2023 is the Year of the Trail in NC, and we’ve extended our trail experiences into June! This month we’ve visited a History Walk, Linville Falls, and Price Lake. As always, please remember to pack plenty of water and snacks, and to do some research before you set out on your hiking experience. Read along below, and see what we’ve been up to in June.
Blowing Rock History Walk
The Blowing Rock History Walk begins on Laurel Lane at the intersection of Laurel Lane and Main St. The walk then heads down Laurel Lane and goes around Broyhill Park. The trail is paved and handicap accessible. Broyhill Park is a lovely park with a gazebo and a pond with a fountain. The History Walk is marked with stone pillars that have a bronze plaques on them. On the plaques is an engraving, a relief picture, and a QR code that links to more backstory and information. These monuments share a place, person, or moment in history that was important to the town of Blowing Rock. The walk is peppered with benches for sitting, relaxing, and taking in the scenery.
Trail Length: 0.25 Miles
Surface: Wide paved trail
Trail Use: Walking, jogging, leashed dogs ok
Blaze: N/A Trails is marked by stone pillars with bronze plaques.
The History Walk can be accessed several ways. One is to park on Main Street and head over to Laurel Lane to begin the walk. Another is to park at the Parking Deck beside the American Legion building. Then head down to Laurel Lane via Wallingford Lane and begin the walk there. Last, you can park at the Broyhill Park parking lot and access the walk that way. All of these routes are handicap accessible.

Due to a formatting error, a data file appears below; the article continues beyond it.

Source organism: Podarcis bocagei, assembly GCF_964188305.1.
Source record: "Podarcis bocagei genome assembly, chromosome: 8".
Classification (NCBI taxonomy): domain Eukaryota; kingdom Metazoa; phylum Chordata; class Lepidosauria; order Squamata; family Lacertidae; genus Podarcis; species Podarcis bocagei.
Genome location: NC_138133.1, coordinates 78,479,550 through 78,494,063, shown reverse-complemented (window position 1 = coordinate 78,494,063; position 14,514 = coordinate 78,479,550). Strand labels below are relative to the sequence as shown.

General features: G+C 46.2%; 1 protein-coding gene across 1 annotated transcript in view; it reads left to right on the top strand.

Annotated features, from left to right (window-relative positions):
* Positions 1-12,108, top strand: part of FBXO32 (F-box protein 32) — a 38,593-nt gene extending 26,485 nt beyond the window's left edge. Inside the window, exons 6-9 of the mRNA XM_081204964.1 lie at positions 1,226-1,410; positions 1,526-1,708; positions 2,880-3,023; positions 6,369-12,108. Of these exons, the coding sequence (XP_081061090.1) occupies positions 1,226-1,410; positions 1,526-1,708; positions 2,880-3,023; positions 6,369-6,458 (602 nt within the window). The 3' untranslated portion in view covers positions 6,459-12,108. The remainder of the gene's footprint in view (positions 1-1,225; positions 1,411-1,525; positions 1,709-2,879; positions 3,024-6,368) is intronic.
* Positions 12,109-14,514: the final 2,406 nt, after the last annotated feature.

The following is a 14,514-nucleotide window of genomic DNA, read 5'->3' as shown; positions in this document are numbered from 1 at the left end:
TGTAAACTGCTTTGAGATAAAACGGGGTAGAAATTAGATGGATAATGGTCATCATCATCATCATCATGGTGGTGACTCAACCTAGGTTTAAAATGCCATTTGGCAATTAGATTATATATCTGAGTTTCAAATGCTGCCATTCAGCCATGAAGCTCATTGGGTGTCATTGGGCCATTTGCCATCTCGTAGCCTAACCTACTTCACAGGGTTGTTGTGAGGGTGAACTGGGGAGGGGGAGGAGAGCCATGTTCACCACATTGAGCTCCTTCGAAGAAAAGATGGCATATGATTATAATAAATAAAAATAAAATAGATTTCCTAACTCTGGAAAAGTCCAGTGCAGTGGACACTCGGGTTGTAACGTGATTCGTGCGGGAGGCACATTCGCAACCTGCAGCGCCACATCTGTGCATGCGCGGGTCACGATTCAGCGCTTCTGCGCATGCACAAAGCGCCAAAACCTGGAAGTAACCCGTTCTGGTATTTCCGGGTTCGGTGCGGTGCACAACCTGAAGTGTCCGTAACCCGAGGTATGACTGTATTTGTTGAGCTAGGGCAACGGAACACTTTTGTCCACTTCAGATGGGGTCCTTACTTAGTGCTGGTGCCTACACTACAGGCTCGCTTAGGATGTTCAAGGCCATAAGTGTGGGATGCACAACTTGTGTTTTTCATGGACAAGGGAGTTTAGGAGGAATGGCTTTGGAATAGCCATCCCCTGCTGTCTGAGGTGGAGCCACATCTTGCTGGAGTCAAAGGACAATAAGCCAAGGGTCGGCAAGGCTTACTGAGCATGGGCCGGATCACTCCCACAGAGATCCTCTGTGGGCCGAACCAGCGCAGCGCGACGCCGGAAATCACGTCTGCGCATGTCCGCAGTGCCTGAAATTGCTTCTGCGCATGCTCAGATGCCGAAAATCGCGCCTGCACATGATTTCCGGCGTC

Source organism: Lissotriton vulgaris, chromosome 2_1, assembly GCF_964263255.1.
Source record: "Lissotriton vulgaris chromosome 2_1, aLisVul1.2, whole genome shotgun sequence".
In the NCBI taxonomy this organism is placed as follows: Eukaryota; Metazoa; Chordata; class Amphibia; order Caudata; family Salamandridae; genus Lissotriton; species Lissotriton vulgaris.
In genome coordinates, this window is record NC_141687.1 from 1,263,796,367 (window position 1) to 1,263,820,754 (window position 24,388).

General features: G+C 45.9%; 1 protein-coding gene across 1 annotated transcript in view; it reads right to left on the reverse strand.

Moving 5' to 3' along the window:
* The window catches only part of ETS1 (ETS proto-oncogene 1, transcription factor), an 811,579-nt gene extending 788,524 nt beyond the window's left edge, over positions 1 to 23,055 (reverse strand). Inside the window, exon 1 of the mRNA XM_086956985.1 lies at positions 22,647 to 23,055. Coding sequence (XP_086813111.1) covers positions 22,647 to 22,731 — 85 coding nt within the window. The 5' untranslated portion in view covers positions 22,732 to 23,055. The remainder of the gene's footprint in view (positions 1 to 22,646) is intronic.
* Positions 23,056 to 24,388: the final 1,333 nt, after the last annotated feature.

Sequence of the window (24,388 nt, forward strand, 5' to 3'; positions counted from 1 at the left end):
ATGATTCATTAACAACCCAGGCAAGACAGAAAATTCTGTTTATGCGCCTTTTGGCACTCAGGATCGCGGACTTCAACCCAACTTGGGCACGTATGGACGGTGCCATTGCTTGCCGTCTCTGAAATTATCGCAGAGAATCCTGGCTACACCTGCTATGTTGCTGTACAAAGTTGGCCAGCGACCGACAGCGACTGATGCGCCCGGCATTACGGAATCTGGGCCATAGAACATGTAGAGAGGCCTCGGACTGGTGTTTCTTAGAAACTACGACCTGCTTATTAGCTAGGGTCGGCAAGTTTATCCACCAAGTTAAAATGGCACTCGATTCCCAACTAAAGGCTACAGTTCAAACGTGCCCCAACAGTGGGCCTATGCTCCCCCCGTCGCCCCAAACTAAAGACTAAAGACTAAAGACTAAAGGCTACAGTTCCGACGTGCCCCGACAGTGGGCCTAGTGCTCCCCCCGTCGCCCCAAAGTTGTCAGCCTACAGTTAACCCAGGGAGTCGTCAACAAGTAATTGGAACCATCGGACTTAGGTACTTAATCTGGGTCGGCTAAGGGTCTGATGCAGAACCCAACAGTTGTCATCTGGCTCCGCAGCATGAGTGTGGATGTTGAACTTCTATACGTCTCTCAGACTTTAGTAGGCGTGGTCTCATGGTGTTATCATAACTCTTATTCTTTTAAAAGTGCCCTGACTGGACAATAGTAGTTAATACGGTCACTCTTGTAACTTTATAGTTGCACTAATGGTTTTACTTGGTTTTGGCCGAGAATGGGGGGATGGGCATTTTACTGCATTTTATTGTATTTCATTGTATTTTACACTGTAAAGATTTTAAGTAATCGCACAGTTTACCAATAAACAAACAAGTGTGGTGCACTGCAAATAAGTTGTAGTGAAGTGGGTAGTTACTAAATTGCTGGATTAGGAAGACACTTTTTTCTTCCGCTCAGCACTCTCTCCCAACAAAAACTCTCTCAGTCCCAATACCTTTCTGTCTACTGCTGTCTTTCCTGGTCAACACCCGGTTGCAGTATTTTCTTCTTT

Glen Burney Trail
Glen Burney is one of Blowing Rock’s most iconic trails. Located downtown, this hike gives visitors access to three scenic waterfall views, The Cascades, Glen Burney Falls, and Glen Marie Falls. It also showcases some historic ruins and tons of native plants and wildflowers. As accessible as a downtown waterfall hike is, please don’t be fooled by the proximity to downtown. This trail is strenuous for even the avid hiker, and will take nearly two hours to complete in it’s entirety. There is a 600 ft. elevation gain on this trail. The views, however, are very much worth the sweat, so if you have some time to explore and don’t mind getting in a workout, Glen Burney Trail is right for you!